SilverStone FTZ01: Mini-ITX Fortress

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System Configuration:

  • Intel Core i5-4690K processor - 3.4 GHz (3.8 GHz with Turbo Boost), 22nm, 84W
  • Noctua NH-L12 CPU cooler - 92 mm fan only
  • ASUS Z97I-PLUS motherboard - Intel Z97 chipset, mini-ITX
  • ASUS Strix GeForce GTX 980 graphics card - 2048 CUDA cores, 1178 MHz clock (1279 MHz with GPU Boost), 7010 MHz memory
  • Kingston HyperX Genesis memory - 2x4GB, DDR3-1600, C10
  • Seagate Desktop SSHD hybrid drive - 2TB, 7200 RPM, 8GB NAND Flash, SATA 6 Gbps
  • SilverStone SX500-LG power supply - 500W, modular, SFX-L
  • Microsoft Windows 7 Ultimate operating system, 64-bit

Measurement and Analysis Tools

  • Prime95 processor stress software.
  • FurMark stability test to stress the integrated GPU.
  • Asus GPU Tweak to monitor GPU temperatures and adjust fan speeds.
  • SpeedFan to monitor system temperatures and adjust system fan speeds.
  • Extech 380803 AC power analyzer / data logger for measuring AC system power.
  • PC-based spectrum analyzer: SpectraPlus with ACO Pacific mic and M-Audio digital audio interfaces.
  • Anechoic chamber with ambient level of 11 dBA or lower

Testing Procedures

The system is placed in two states: idle, and load using Prime95 (2/4 instances, large FFTs setting) and FurMark, an OpenGL benchmarking and stability testing utility. This puts more demand on the CPU and GPU than any real life application. Throughout testing, system temperatures, noise levels, and power consumption are recorded. During the load test, the system and GPU fans speeds are adjusted to various levels in an attempt to find an optimal balance between cooling and noise while maintaining a GPU temperature of 85°C (at an ambient temperature of 22°C).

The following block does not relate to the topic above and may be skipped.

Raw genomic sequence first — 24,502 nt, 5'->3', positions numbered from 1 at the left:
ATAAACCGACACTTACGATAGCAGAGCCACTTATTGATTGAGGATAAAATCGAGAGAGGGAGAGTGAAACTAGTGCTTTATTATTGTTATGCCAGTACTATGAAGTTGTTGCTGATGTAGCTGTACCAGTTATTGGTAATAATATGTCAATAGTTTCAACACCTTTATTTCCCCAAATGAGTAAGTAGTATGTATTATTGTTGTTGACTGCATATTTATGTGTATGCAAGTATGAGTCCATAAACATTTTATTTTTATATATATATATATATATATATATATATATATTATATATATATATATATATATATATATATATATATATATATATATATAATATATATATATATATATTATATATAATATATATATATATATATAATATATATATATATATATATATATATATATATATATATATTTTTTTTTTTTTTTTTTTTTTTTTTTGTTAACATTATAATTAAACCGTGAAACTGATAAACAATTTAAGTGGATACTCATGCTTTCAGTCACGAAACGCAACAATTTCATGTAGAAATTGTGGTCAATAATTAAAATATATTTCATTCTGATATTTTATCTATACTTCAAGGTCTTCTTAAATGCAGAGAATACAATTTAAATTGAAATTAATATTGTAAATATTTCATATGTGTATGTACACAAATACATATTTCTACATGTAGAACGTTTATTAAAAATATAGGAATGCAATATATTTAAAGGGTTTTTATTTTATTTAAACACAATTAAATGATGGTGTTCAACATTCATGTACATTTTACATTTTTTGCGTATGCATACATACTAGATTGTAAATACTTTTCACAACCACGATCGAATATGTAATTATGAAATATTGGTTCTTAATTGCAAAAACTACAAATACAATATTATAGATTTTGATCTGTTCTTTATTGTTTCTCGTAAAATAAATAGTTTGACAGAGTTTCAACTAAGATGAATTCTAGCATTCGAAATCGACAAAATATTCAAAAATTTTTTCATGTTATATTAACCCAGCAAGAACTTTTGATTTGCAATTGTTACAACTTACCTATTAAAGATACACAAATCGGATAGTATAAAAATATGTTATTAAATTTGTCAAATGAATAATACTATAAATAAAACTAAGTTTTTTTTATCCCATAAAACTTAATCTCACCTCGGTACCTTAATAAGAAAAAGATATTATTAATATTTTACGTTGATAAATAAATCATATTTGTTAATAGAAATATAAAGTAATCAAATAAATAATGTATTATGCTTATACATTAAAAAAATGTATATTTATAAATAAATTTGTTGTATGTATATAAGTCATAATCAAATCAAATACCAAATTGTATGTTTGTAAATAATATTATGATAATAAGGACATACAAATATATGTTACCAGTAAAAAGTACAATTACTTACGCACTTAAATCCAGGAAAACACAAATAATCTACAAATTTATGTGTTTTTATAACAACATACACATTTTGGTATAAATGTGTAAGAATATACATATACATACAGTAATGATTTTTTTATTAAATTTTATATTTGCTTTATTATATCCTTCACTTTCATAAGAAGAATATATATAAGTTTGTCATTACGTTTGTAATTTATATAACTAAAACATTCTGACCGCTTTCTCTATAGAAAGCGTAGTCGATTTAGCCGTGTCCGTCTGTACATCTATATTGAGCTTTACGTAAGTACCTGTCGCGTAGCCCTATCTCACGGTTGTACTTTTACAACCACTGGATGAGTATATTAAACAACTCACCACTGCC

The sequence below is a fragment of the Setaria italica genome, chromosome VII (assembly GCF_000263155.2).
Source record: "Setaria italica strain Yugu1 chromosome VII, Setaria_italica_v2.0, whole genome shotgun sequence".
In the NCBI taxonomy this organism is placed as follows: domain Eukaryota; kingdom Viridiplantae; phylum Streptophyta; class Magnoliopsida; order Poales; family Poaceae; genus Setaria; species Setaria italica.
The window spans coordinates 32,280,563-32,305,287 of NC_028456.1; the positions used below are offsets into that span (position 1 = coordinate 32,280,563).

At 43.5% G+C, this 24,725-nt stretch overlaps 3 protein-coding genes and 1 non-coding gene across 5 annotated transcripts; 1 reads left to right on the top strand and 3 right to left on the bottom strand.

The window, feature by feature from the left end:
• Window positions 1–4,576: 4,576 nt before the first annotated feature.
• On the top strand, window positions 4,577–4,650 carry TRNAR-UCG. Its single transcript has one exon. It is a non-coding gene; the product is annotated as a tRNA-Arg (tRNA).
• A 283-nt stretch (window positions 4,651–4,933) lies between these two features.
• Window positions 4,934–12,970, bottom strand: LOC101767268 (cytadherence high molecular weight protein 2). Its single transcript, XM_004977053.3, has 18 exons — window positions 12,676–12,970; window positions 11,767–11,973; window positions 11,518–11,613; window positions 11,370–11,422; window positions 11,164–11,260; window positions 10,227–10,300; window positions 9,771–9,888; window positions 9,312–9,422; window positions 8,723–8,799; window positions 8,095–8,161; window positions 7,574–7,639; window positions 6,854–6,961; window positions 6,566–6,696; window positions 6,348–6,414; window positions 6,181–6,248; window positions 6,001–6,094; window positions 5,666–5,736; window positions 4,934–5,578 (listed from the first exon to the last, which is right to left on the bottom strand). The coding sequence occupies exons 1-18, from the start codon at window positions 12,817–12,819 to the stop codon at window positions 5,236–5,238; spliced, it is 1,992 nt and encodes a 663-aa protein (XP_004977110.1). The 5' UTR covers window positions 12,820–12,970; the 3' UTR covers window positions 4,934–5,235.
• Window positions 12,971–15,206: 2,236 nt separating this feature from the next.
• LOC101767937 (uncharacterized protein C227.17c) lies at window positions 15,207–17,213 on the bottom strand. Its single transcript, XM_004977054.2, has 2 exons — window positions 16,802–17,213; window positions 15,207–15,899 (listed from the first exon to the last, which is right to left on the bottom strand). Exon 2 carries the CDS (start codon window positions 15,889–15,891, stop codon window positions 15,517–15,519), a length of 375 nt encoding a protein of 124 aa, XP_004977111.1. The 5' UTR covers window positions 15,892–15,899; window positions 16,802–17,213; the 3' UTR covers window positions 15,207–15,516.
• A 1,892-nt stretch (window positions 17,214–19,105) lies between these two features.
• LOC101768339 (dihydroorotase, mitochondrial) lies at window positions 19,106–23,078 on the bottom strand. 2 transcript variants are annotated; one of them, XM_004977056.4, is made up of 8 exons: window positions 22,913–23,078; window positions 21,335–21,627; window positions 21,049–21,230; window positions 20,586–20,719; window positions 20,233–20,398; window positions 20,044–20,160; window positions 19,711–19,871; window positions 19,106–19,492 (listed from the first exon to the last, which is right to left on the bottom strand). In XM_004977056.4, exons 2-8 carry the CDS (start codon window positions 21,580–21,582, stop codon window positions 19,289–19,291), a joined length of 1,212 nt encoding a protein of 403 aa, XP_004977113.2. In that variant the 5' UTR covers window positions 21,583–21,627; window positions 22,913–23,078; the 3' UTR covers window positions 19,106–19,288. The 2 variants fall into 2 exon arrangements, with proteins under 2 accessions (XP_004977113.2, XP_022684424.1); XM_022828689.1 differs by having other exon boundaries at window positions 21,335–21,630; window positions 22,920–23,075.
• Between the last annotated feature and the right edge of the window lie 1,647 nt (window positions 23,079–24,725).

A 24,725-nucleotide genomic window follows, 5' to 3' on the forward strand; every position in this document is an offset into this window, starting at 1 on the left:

Baseline Noise

For our baseline noise tests, the system is left idle, the CPU fan is set to its minimum speed under PWM control (400 RPM), and the GPU fans are off by default. The system fan(s) are connected to controllable fan header(s) and are set to a variety of speeds using SpeedFan. This gives us a good idea of what the stock fan(s) sound like at different speeds with minimal interference from other sources.

Baseline Noise Level
(Idle, CPU fan at 400 RPM, GPU fans off)
Fan Setting
Avg. Fan Speed
SPL @1m
15~16 dBA
880 RPM
17~18 dBA
1040 RPM
20 dBA
1170 RPM
22~23 dBA
1320 RPM
25 dBA
1550 RPM
29~30 dBA
Measuring mic positioned 1m at diagonal angle left/front of case in vertical orientation (top fan facing mic).
Ambient noise level: 10~11 [email protected]

The stock fans are thin models with slimmer blades so they don't produce as much noise as standard 25 mm thick fans, but their relatively high nominal speed makes up for this. As a result, they should satisfy both the quiet conscious and the noise tolerant. At idle, the rest of the system measures 15~16 [email protected] and the system fans start to make an acoustic impact at about 800 RPM. At full speed, they're fairly loud, generating 29~30 [email protected]

The quality of noise output is high. There is a bit of drive vibration but the effects are not noticeable from a nominal distance, and the stock fans have a pleasant sound. They have a mostly broadband profile with a notable lack of tonality. This is rather surprising as the RVZ01, which is equipped with the same fan, was plagued with buzzing and clicking, and one of its fans was faulty and had to be replaced. After hearing the fans in this case, it now seems possible that the second fan in the RVZ01 was also faulty.

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